Reproductive health services are essential services, including during pandemics like COVID-19

Corona virus COVID19, Corona virus COVID19 image
Corona virus COVID19

The recently released Asia and the Pacific SDG Progress Report 2020 shows that Asia and the Pacific region is not on track to achieve any of the 169 targets of the 17 sustainable development goals (SDGs), including those around ensuring universal access to sexual and reproductive health services. Despite commitments made by governments, inequality in the region is growing and the economic gains made by it are not translating into poverty reduction and gender equity.

A pandemic like corona virus disease (COVID-19) has added more fuel to fire to push the region (and perhaps the rest of the world too) several steps back to achieve ‘Health for all’ by 2030 by severely constraining (or threatening to constrain) health systems. It has also impacted delivery of several significant public health services, including sexual and reproductive health services.

Leading experts voiced their concerns during the recently held #APCRSHR10 Dialogues, co-hosted by the 10th Asia Pacific Conference on Reproductive and Sexual Health and Rights (APCRSHR10) and CNS.

The COVID-19 impact

“While our day to day health needs, including sexual and reproductive health needs, do not stop because of an epidemic, but health service availability becomes still more difficult during such times:, said Alexandra Johns, Executive Director of Asia Pacific Alliance for Sexual and Reproductive Health and Rights (APA).

Alexandra foresees a global shortage of medical supplies, including medicines for people living with HIV, contraceptives and antibiotics, as a fallout of lockdowns imposed by governments to stem the tide of COVID-19. The situation is all the more grave for key and vulnerable populations, including sex workers. With weak health systems groaning under the load of COVID-19, service delivery to cater to their specific needs, like access to abortion services, contraceptives, and life-saving treatments, along with a loss in wages, is bound to take a hard hit.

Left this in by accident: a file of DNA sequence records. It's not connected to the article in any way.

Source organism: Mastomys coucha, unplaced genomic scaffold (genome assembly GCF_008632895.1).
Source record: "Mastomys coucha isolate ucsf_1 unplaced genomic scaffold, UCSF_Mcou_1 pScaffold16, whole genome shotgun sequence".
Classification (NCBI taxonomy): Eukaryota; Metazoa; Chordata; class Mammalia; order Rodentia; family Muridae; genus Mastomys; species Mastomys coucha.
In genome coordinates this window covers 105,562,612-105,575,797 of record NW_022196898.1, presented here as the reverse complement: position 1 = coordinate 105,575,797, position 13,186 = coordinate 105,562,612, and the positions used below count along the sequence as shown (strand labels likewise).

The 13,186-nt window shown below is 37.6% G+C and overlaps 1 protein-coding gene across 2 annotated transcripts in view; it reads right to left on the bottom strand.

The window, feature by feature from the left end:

Even in normal times, there is more focus on sexual and reproductive health services for women and not for sex workers, rued Kay Thi Win, Regional Coordinator of Asia Pacific Network of Sex Workers (APNSW).

“It is very difficult for them to access these services, leading to unwanted pregnancies and also sexually transmitted infections like HIV. Moreover, they do not have easy recourse to safe abortions or even PPTCT (prevention of parent to child transmission of HIV) services.”

In many countries, sex workers are facing a huge financial crisis, with the bars, restaurants and other places closed. For them, loss of income is a bigger concern than the virus, as they are sole breadwinners for their families. Then again, most of the health providers are focusing on managing COVID-19 and not on providing sexual and reproductive health services and treatment for other health problems, said Kay Thi.

Liz Hilton of Empower Foundation, a Thailand based sex workers’ association, rightly says that COVID-19 is exposing the weaknesses of our society. “While the corona virus does not discriminate between different members of society, the relief and the government assistance package often does”, she says.

She shared the example of Thailand, where sex workers are not looked down upon as ‘other people’. Most of them are carers, mothers and family providers. They are not that different from other workers, but they are excluded from labour protection and social security benefits. They have not had any income since the 18th of March, when in response to the COVID-19 pandemic, Thailand had closed down all bars and entertainment places.

Meena Saraswathi Sheshu, founder of Sampada Gramen Mahila Sanstha (SANGRAM), an organisation that works for sex workers’ rights in Maharashtra and northern Karnataka, India, echoed similar concerns:

“The main problem that the sex workers face is that of livelihood. Since the lockdown (in India) sex workers have had no clients, and hence no income, and many of them are under severe mental stress. Just this morning (30th March) unfortunately, one of them committed suicide by burning herself because she could not deal with the tension of no work, no money, and living in isolation in the brothel.”